Nazario and other local scientists questioned these findings. In particular, she criticized the agency for not conducting any direct epidemiological studies on Vieques’s population, relying on soil samples collected by the U.S. Navy, and barring scientists from conducting independent research. This sentiment was shared beyond the borders of Puerto Rico. At a congressional hearing in May 2010, the Yale University environmental-health professor John Wargo said the agency’s public-health assessments “contain serious flaws in scientific methods” and added that, in Vieques, ATSDR found that an “absence of evidence of contamination is sufficient to conclude the absence of significant health threat.” In other words, he argued, the federal agency used a lack of evidence—also known as negative data—to support its hypothesis.
Congress also condemned the agency for failing to protect public health. In 2009, it issued a report, saying, “In many instances, ATSDR seems to represent a clear and present danger to the public’s health rather than a strong advocate and sound scientific body that endeavors to protect it.” The former director of ATSDR, Howard Frumkin, recognized the agency’s “need for ongoing performance evaluation and constant improvement.”
ATSDR declined to respond to any particular scientist’s critiques, including the allegations of Nazario and Wargo. In an email, a representative of the agency explained that it “listened to [scientists’] concerns about Vieques” over a two-day meeting at an unspecified date. It additionally sent its 2013 report to six peer reviewers who “generally or overall” agreed with ATSDR’s conclusions and recommendations. The agency could not divulge their names, “consistent with the typical practice of peer-review journals to maintain the integrity of the peer-review process.” The agency has not redone or corrected any of its previous research.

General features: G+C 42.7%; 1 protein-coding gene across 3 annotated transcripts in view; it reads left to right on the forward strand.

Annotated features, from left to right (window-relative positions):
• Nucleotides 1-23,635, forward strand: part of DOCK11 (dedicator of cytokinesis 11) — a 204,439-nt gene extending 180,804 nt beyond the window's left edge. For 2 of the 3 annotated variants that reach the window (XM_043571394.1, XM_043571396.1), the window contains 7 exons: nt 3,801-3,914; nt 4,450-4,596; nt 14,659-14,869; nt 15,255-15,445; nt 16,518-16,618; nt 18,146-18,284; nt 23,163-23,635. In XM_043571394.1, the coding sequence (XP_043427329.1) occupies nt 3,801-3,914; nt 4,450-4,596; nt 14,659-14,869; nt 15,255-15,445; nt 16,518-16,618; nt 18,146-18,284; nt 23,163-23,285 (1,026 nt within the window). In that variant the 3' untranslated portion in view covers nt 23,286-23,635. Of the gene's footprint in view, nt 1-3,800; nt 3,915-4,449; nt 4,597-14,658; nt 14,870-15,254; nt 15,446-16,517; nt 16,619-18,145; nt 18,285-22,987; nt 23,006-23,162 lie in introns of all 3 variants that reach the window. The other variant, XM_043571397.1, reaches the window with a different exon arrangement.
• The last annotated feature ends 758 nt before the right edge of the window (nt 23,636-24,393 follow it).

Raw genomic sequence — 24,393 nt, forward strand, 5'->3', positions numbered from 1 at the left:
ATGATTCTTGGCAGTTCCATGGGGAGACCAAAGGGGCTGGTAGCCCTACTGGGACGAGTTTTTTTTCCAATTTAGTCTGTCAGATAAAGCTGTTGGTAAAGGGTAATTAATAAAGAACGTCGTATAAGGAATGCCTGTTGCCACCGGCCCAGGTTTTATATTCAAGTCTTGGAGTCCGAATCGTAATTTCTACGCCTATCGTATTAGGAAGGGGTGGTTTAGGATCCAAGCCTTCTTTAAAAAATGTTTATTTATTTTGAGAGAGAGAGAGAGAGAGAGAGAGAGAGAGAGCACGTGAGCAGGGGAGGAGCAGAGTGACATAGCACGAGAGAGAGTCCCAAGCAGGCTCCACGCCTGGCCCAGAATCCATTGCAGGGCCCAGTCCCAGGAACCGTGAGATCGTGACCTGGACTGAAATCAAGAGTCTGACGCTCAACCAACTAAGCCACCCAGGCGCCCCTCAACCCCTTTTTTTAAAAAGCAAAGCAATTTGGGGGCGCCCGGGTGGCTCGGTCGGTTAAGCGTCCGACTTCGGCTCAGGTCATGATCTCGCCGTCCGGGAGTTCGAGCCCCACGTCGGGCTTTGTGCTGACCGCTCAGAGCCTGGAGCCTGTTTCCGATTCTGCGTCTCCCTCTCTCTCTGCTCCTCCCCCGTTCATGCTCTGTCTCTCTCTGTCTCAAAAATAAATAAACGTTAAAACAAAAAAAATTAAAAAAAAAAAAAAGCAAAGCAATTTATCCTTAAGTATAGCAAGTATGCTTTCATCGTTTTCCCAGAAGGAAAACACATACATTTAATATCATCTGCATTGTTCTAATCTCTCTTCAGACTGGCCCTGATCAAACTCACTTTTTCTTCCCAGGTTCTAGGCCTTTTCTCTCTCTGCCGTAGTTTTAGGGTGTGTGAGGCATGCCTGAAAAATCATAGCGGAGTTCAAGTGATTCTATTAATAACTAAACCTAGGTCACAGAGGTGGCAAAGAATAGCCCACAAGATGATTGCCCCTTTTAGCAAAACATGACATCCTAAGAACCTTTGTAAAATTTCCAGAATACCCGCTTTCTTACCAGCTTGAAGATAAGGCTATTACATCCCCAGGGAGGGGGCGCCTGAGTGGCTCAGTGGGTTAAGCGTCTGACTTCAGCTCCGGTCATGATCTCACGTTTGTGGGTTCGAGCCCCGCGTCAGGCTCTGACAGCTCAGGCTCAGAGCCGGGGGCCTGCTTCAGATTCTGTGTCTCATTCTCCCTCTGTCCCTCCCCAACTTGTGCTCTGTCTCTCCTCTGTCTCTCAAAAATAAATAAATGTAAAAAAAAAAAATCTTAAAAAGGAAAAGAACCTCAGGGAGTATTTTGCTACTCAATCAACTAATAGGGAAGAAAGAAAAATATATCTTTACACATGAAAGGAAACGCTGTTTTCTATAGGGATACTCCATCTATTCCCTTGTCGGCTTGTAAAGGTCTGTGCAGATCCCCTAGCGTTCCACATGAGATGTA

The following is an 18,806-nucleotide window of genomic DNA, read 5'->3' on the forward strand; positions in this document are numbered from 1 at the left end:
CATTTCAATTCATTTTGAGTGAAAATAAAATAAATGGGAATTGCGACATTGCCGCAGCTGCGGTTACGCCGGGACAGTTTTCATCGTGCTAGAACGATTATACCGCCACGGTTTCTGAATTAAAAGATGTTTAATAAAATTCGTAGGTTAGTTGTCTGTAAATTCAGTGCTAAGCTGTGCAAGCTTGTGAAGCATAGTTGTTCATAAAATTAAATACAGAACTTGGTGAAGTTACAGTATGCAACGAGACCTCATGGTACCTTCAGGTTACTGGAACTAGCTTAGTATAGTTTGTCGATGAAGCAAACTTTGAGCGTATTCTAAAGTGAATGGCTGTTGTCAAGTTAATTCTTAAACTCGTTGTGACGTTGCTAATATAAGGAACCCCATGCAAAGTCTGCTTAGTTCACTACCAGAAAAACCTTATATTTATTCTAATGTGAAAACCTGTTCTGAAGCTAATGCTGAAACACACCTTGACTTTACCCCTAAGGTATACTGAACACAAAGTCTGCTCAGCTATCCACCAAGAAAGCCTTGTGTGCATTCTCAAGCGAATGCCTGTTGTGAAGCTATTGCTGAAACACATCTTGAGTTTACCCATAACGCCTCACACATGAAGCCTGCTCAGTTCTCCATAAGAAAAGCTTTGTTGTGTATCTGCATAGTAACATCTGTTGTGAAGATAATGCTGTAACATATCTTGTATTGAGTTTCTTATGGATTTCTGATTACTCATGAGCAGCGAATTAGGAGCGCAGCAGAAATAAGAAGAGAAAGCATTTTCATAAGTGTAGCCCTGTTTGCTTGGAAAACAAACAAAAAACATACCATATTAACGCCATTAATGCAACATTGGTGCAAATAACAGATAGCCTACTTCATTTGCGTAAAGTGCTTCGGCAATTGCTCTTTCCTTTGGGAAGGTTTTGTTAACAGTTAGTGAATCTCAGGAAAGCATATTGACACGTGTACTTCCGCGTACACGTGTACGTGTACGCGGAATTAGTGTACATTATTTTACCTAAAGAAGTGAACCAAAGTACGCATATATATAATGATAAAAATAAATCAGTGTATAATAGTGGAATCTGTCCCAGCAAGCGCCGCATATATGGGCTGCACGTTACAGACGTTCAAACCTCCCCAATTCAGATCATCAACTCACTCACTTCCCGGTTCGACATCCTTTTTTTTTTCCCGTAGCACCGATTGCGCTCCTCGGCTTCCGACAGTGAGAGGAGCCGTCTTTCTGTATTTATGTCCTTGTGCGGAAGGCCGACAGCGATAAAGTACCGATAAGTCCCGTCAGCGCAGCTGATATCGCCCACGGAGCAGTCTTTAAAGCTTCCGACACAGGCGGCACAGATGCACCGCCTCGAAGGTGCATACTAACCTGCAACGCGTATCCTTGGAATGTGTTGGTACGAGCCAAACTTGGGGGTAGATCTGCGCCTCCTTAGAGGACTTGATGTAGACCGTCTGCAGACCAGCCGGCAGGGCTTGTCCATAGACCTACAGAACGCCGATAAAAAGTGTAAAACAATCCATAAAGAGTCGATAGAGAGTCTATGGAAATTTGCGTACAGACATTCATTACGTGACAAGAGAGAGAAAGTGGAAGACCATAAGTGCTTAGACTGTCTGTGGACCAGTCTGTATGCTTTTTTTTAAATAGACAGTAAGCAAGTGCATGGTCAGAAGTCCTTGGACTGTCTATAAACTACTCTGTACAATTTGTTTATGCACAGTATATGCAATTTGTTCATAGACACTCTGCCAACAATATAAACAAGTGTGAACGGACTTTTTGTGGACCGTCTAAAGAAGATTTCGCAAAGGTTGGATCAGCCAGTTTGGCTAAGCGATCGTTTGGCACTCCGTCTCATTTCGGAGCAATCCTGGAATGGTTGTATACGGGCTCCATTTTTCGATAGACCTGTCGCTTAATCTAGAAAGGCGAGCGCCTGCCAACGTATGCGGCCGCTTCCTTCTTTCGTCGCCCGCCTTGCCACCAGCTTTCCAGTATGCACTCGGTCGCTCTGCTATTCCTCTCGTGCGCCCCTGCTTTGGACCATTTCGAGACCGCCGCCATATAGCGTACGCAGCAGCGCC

Since the government still oversees the former military base on Vieques, some scientists have resorted to deductive logic to provide possible explanations for the state of health on the island. Colón noted that neither he nor his colleagues have been able to identify an alternate source of pollution there. “The logical reasoning for all of us scientists was that if there was no other possible source of contamination in Vieques outside of the Navy’s military practices, the excess of deaths or incidence of cancer in Vieques came from the military practices,” he said.
Arturo Massol Deyá, a professor of microbiology and ecology at the University of Puerto Rico at at Mayagüez, has spent 17 years conducting research on Vieques—the only independent scientist to do so. Through his research, Massol Deyá has analyzed vegetation, forage samples, crabs, lagoons, and other food sources on Vieques, finding high concentrations of heavy metals throughout the island.
In one of his most recent studies, Massol Deyá discovered that lead levels in manatee grass—the most abundant plant in affected areas of Vieques—were severely toxic in 2001, when the Navy began downscaling its operations on the island, but had returned to levels found in other Puerto Rican beaches by 2015. Nevertheless, he noticed a sustained increase of lead in the region’s plants, indicating the ecological impoverishment of the area.
Back on the island, residents have virtually no access to health services. There is one hospital on Vieques, which has one emergency room, no pharmacy, and one birthing room with spotty air conditioning. Myrna Pagán, a cancer survivor from Vieques, said there are a handful of primary doctors on the island, but no specialists who can treat the growing number of patients undergoing dialysis. To receive chemotherapy, cancer patients have to travel to San Juan—an 80-mile trip over sea and land. The small, comparatively sparsely populated island is simply not equipped to keep up with the increased demand for specialized medical service. [. . .]